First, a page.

If you need more detailed code change the Visibility to All members and the Language to C#.
Well the algo is quite simple, let's try to break it down:
if (code.Substring(0, 2) != "DC")
It has to start with DC
if (code.Length != 0x1a)
and be of length 26 chars
string s = code.Substring(2, 14);
byte buffer1 = new SHA256Managed().ComputeHash(Encoding.UTF8.GetBytes(s));
then take the 14 chars starting from third (skip DC) and ...
Try using dnSpy. It includes an ability to inject the recompiled code, and has the same interface as ILSpy. Use "Edit Method" option on the method you're editing, then "Build" and save the assembly. You won't need Reflexil then.
In the past I've had issues editing the IL code during run time, especially if the method had already been compiled by the JIT Compiler, and the most full proof way I found was to patch it during run time was to edit the x86/x86_64(or whatever architecture you're running) generated by the JIT Compiler which is located at the pointer given by
Since the compilation output of .NET languages is MSIL, which is quite readable itself, it can be transformed back to (almost) original source code.
There are many applications which can do that.
My favourite is dnSpy since it's free, open source and has debugging functionalities. AFAIK it can even try to build a Visual Studio Solution (.sln) file from your ...
To answer your question "Can I end up with the original source code in a way I can finish the coding of the missing items and recompile again?": if it runs on your system, it means you have all the dependencies needed and you'll be able to decompile to a state where you can edit and recompile at will.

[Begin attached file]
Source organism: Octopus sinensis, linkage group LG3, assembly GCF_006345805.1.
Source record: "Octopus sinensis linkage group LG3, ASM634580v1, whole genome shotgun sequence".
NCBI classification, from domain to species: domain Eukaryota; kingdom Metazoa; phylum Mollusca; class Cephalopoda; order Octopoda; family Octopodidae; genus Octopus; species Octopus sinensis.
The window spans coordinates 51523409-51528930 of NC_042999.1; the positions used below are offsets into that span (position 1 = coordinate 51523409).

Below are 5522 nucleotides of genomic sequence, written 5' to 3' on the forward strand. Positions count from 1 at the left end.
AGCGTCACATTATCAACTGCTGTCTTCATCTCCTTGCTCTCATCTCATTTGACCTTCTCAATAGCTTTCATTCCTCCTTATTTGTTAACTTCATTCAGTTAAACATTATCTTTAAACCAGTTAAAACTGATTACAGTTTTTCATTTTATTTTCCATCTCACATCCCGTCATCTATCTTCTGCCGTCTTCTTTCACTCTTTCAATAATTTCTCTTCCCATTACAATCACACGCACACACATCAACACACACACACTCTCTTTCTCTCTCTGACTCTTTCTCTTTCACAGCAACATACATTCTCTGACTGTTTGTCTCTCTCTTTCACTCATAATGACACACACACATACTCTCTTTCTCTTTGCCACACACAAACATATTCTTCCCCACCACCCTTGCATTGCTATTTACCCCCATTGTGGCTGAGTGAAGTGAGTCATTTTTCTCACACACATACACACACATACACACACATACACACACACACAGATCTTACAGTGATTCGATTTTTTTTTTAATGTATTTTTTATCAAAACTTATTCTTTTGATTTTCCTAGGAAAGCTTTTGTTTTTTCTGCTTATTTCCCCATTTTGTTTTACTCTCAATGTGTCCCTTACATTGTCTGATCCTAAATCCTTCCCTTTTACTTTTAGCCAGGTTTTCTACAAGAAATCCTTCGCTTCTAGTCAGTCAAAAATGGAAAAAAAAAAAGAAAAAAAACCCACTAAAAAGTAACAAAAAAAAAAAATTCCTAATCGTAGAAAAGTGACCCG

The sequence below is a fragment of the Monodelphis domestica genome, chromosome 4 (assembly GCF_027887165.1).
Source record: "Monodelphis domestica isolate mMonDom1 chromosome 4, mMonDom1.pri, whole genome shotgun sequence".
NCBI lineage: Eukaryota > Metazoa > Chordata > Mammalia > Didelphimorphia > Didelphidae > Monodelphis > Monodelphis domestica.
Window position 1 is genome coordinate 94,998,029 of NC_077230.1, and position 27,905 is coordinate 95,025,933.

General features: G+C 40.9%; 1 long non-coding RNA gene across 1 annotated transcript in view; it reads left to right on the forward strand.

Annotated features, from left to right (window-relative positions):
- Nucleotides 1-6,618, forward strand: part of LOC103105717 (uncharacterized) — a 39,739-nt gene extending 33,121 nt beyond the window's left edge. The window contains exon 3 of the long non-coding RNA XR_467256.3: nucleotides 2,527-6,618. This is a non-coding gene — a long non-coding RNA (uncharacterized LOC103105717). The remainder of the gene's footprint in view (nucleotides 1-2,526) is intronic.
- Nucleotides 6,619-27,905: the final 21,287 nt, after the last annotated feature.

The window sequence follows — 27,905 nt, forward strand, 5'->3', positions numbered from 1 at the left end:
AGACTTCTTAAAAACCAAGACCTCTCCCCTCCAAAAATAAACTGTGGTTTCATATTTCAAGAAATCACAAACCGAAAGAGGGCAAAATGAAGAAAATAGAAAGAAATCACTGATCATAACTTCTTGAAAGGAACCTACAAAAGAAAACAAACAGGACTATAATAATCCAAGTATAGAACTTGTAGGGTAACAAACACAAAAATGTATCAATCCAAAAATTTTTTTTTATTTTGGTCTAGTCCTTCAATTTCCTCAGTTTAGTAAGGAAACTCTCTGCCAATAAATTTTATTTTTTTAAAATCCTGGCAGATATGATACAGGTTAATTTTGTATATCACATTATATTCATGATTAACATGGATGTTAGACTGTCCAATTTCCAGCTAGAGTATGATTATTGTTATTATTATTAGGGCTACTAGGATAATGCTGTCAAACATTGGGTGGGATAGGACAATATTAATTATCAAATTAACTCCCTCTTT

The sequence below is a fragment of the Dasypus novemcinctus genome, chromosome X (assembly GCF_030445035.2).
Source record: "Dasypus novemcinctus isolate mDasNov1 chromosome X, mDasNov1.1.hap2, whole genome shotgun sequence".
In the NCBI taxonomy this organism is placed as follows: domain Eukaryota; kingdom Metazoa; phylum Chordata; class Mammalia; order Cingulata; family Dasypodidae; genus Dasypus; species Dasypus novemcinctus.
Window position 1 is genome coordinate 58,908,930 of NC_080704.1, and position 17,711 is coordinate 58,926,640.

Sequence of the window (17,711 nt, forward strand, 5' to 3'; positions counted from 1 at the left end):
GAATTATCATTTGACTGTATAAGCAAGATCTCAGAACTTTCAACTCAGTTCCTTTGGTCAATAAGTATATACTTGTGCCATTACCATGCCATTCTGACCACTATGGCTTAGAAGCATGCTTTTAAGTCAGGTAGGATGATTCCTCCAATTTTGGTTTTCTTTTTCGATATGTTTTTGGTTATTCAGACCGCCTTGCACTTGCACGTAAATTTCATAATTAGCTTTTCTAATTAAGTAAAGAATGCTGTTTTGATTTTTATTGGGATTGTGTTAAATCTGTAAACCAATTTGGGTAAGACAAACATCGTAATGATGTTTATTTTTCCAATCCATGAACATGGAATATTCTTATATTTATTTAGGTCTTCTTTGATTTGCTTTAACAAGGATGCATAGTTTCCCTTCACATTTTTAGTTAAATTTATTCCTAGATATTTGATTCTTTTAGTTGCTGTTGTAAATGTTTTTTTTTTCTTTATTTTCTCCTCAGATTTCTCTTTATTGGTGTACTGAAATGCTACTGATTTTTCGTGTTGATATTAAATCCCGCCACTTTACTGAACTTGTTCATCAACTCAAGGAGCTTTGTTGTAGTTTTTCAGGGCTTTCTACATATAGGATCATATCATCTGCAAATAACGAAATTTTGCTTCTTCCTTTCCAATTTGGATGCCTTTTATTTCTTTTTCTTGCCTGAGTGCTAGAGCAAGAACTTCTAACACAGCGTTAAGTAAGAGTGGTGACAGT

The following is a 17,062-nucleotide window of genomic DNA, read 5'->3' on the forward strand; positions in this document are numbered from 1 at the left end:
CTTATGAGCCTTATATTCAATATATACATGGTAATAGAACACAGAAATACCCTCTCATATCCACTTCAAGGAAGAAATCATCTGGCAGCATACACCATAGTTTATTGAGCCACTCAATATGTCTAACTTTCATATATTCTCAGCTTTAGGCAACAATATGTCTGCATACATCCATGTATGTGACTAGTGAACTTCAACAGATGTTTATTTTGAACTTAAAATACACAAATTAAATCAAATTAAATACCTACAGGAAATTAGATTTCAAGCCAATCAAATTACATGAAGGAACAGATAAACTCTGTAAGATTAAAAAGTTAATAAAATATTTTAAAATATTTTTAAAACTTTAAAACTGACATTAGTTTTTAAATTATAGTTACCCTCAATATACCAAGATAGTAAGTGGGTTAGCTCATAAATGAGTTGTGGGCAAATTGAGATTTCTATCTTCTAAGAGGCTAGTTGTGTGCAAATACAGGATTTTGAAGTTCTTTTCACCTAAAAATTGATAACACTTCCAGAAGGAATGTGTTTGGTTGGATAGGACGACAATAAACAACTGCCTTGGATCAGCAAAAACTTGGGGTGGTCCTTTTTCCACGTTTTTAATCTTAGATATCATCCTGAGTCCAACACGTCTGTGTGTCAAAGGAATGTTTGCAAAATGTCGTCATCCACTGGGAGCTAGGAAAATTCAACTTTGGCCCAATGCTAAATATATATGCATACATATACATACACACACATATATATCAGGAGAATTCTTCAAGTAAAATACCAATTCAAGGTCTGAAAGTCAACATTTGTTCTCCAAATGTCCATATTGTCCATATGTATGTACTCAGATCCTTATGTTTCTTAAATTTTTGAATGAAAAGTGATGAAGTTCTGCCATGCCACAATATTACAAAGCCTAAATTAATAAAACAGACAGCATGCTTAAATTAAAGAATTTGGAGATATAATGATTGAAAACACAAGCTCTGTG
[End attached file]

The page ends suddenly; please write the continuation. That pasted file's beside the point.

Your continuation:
I don't know about Reflector, but with ILSpy, you have ...
It's base64. One entry per line. Entries look like they're padded to 0x10. So after base64 decoding the data is probably encrypted by a block cipher with 128-bit block size. Maybe AES. At this stage you probably need to analyze the executable in order to get the plaintext back.
Not quite sure what you are looking for, so here goes:
If you just want to open the database of a FM runtime solution, thats easy:
Just rename the .USR file to .fp7 and open it with Filemaker (you might need Filemaker Pro Advanced). See also the developers guide for the layout of the bound files (page 14). The .USR file is called the "bound" (as in binding ...
Converting multiple comments of mine to an answer for future readers:
You can't always deobfuscate .NET binaries. If, when the binaries are compiled, the obfuscation implementation modifies the name itself in every place it's referenced, then that (the mangled name) is what the name will be for you, the reverser. It's as if the developer developed the ...